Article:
How to Brew Your Own Beer at Home in 10 Simple Steps
Home brewing doesn’t need to be difficult nor does it have to be on the same scale as commercial beer brewing. It is a fun and rewarding hobby that anyone can do. Brewing for your use is Eco-friendly and budget wise. You will be able to skip paying the high price for bottling and distribution. You can also create these beverages to be organic or tailored to your personal taste.
The increase in brewing supplies store and the availability of tailored home brewing ingredients, has made many beer lovers to venture in brewing their beer at home according to the flavors they want. I also take time off mowing grass at my hay field, to brew a few bottles for the weekend. The main steps involved in beer brewing include the following;
- Choose a beer type
- Assemble the Equipment and Ingredients together
- Sanitize your equipment
- Make the wort, Heat, and Cool the Wort
- Ferment your beer
- Priming and Bottling
- Storing your beer
There are five main components that yo require to be able to make your beer at home. These components have been explained in our other guides in this series. These ingredients include the following;
(i) Malt extract – Activates the enzymes used for brewing process.
(ii) Hops – Gives beer the required bitterness, good aroma and other additional flavors
(iii) Yeast – For fermenting process.
(iv) Water – About 90 percent of beer is water.
(v) Sugar – Added to carbonate the yeast after formation of beer
Essential Equipment Needed
We have done a comprehensive guide that talks about all the equipment needed for the brewing process, together with the use of each of these equipment. Please check out. In brief, you shall need the following equipment;
– Brew pot
– Funnel and Strainer
– Siphon hose
– Airlock and Stopper
– Bottling Bucket
– Big Spoon
– Beer Bottle and Capper
Description of the Steps Involved in Brewing Beer at Home
- Ensure that you have everything you need. Gather all the required ingredients and equipment to brew.
- Clean and sanitize the equipment. Use unscented cleaner to thoroughly clean all brewing equipment. Every equipment should also be sterilized.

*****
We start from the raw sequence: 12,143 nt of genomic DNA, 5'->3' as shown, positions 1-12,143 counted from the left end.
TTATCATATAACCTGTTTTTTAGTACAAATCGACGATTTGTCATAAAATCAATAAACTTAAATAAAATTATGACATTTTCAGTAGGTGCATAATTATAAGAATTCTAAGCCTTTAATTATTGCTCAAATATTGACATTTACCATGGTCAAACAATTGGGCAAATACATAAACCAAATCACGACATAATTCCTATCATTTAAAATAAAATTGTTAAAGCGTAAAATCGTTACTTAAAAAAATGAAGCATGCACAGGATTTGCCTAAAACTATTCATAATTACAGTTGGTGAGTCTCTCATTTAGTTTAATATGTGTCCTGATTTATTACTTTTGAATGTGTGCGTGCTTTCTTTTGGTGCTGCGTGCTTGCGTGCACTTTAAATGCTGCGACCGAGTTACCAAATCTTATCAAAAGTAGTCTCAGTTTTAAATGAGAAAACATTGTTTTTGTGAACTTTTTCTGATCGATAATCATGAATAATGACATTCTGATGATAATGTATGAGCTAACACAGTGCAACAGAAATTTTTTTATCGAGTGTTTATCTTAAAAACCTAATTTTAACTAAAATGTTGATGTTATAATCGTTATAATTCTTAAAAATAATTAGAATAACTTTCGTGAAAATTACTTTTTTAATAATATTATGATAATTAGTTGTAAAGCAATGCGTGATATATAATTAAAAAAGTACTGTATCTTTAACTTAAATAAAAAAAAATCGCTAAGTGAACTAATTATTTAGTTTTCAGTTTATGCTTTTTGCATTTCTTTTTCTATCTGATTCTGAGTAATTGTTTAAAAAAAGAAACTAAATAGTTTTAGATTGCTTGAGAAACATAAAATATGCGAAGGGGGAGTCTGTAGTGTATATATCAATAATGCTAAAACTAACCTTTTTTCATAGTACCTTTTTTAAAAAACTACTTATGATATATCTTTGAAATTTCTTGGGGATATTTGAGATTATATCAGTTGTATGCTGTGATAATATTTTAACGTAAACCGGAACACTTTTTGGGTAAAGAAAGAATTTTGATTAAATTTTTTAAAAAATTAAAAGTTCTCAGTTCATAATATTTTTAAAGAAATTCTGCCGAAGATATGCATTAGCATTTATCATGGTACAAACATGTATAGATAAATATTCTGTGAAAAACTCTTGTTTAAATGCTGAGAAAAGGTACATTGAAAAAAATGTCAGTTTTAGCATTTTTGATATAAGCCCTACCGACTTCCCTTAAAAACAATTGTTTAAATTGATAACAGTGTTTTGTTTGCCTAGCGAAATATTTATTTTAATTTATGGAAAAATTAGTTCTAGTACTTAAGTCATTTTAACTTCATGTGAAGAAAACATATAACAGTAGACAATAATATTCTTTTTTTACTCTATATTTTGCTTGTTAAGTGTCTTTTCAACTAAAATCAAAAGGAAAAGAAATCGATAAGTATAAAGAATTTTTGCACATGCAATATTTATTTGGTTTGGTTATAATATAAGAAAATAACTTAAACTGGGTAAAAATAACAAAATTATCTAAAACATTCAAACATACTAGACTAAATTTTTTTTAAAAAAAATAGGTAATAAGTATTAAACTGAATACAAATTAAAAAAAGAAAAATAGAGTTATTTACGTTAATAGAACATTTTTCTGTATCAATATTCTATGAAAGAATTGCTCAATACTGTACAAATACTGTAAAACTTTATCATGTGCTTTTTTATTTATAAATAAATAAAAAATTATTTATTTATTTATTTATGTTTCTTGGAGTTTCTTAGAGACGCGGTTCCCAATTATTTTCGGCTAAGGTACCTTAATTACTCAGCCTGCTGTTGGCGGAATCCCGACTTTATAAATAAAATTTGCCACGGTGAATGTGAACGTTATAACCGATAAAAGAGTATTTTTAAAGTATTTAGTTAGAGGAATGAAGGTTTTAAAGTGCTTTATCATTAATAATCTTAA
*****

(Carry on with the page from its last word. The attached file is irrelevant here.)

- Put around 1 gallon of water into a boiling pot and have it to a boiling point. Once it boils, remove the pot from heat and with malt extract. Ensure that the extract does not collect around the bottom-side of the pot, and stir until completely dissolved. When you remove the pot from the heat source, you will be preventing the malt extract from scorching.
- Return to boil – After the malt extract has been dissolved, return this mixture to boil.
- Adding hops – When this liquid reaches near boiling point, add the hops. Note that the hops addition are typically labeled with the time left to boiling end.
- Cooling the wort – After about 30 minutes, you will have successfully created the wort – the fermented liquid that turns into beer. The clean and sanitized fermenter should be filled half-way with cold water. Wait for the wort to cool for 10 minutes and add it to the fermenter.
- Pitching the yeast – After the wort temperature has dropped, sanitize your yeast package and add the yeast. Depending with the kind of beer and flavor you want, you will add either Ale Yeast or Lager Yeast.
- Seal the fermenter – You need to seal the fermenter with a clean and sanitized airlock. After that, shake the fermenter to allow some oxygen to the yeast.
- Storing and monitoring the fermentation – For the next 1-2 weeks, the yeast will be converting the fermentable sugar from the your malt extract to carbon II oxide and alcohol. This process is known as fermentation. Signs for fermentation are going to be evidenced by bubbling airlock after about 12-72 hours. Carbon II oxide causes this bubbling.
- Boil Water – After about 3-4 weeks in the fermenter, the beer is ready for packaging. Fermentation will have stopped and the beer would need to be primed. You need to add a small pints of dextrose. Yeast will create carbon II oxide that can’t escape the capped bottle. Add 2 cups of water and boil. After about 10 minutes of boiling, remove from heat and add priming sugar to a clean and sanitized bottling bucket.
At that point, transfer the beer to the bottling bucket and package it. Avoid transferring any solid component that may have settled at the bottom of the fermenter.